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Proteins: Amino acids

Amino Acids: Properties

 

Amino acids are the building blocks of proteins, each one corresponding to one or more DNA codon. They consist of an amine group, a carboxylic acid group, a hydrogen and a group unique to each residue around a central carbon atom. Free amino acids are zwitterions at physiological pH with a proton lost from the carboxy group (COO-) and gained by the amine group (NH3+).

 

 

 

Amino Acids and the Peptide Bond

Amino acids are the building block of all proteins, forming a peptide bond between the amine group of one amino acid and the carboxyl group of the next. In a polypeptide chain, the end with the free amine group is called the N-terminus and the end with the free carboxylic acid the C-terminus.

 

As a biochemist you have to be fluent in the language of amino acids and their qualities should be second nature. In my tutorials, the first thing we do is test each other; we name an amino acid and must list the codes, the properties and an interesting fact. The entire process helps us remember and could be done alone using revision cards.

 

 

 

Aliphatic

Glycine - Gly - G

 

  • The simplest amino acid
    • No chiral centre
      • Hydrophobic
        • Integral for helices and “tight” structures

         

        Alanine - Ala - A

         

        • Hydrophobic
        • Highest propensity to form an alpha helix
        • Particularly inactive – Used as in alanine scanning where each amino acid is sequentially mutated to an alanine as it is not large or polar amino acids therefore will not disrupt the protein structure.

        Valine - Val - V

         

        • Hydrophobic
        • Branched

        Leucine - Leu - L

         

        • Hydrophobic
        • Forms the DNA Binding Motif: Leucine Zipper

        Isoleucine - Ile - I

         

        • Hydrophobic
        • Two chiral centres - the alpha carbon and the first carbon of the R Group (beta carbon)
        • Large

         

        Methionine - Met - M

         

        • Hydrophobic
        • The first amino acid of any protein
        • Sulphur residue

        Proline

          • Forms a link with the amine group of the amino acid backbone
          • Hydrophobic
          • Known as an alpha helix breaker
          • Can be converted to Hydroxyproline which is vital for collagen formation

           

          Aromatic

          Phenylalanine - Phe - F

            • Aromatic - benzene ring R group
            • Hydrophobic
            • Absorbs at 260nm

             

            Tyrosine - Tyr - Y

             

            • Aromatic - Phenol R group
            • Hydrophillic
            • Hydroxyl group means Y residues can be phosphorylated and O-Linked glycosylated
            • The phsophylation of the residues is important in some signalling receptors, specifically the Tyrosine Kinase Receptors such as those for Insulin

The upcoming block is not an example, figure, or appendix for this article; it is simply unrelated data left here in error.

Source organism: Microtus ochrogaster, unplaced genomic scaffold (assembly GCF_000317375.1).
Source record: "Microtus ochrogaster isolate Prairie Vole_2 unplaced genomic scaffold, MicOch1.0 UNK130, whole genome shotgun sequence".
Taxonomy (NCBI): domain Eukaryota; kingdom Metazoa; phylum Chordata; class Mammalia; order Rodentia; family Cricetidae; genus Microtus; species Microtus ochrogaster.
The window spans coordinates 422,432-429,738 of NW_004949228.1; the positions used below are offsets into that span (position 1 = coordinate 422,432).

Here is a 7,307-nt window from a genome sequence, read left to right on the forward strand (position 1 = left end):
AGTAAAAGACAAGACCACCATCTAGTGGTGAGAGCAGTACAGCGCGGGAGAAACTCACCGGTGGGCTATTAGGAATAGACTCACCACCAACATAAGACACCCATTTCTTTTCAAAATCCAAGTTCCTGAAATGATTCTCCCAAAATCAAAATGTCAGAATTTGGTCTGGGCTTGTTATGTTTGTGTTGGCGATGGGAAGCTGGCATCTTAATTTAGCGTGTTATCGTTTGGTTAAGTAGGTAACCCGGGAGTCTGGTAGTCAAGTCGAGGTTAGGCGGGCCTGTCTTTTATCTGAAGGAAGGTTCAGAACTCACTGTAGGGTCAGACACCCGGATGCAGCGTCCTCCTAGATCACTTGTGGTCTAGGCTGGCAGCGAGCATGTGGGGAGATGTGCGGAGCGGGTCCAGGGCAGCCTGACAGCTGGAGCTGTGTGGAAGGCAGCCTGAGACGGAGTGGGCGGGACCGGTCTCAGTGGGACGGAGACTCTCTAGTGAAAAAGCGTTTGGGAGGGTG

Tryptophan - Trp - W

             

            • Aromatic
            • Hydrophobic
            • Largest amino acid
            • Inodole ring
            • Absorbs at 280nm

             

            Polar, Uncharged

            Serine - Ser - S

             

            • Hydrophillic
            • Hydroxyl group means it can be phosphorylated and o-linked glycosylated

            Threonine - Thr - T

              • Hydrophillic
              • Hydroxyl group means it can be phosphorylated and o-linked glycosylated
              • 2 chriral centres

               

              Cysteine - Cys - C

               

              • Unobscured sulphur group - Disulphide bonds
              • Hydrophilic

              Asparagine - Asn - N

                 

                • Hydrophillic
                • N-link glycosylations
                • Carboxamide group

                 

                Glutamine - Gln - Q

                 

                • Hydrophillic
                • Carboxamide group
                • Can be used in the Kreb's Cycle

                Polar, Acidic

                Aspartate - Asp - D

                   

                  • Carboxyl
                  • Pka 4 – negative at physiological pH

                   

                  Glutamate - Glu - E

                   

                  • Carboxyl
                  • Pka 4.3 – negative physiological pH

                  Polar, Basic

                  Lysine - Lys - K

                   

                  • Hydrophilic
                  • Ubiquitinated
                  • Pka 10 – positive at physiological pH
                  • Amine group

                   

                  Arginine - Arg - R

                   

                  • PKa 12 – positive at physiological pH
                  • Part of urea cycle
                  • Guanidine group

                  Histidine - His - H

                   

                  • Hydrophillic
                  • Pka 6 – ability to change charge at physiological pH eg for conformation change in ph sensitive proteins

                   

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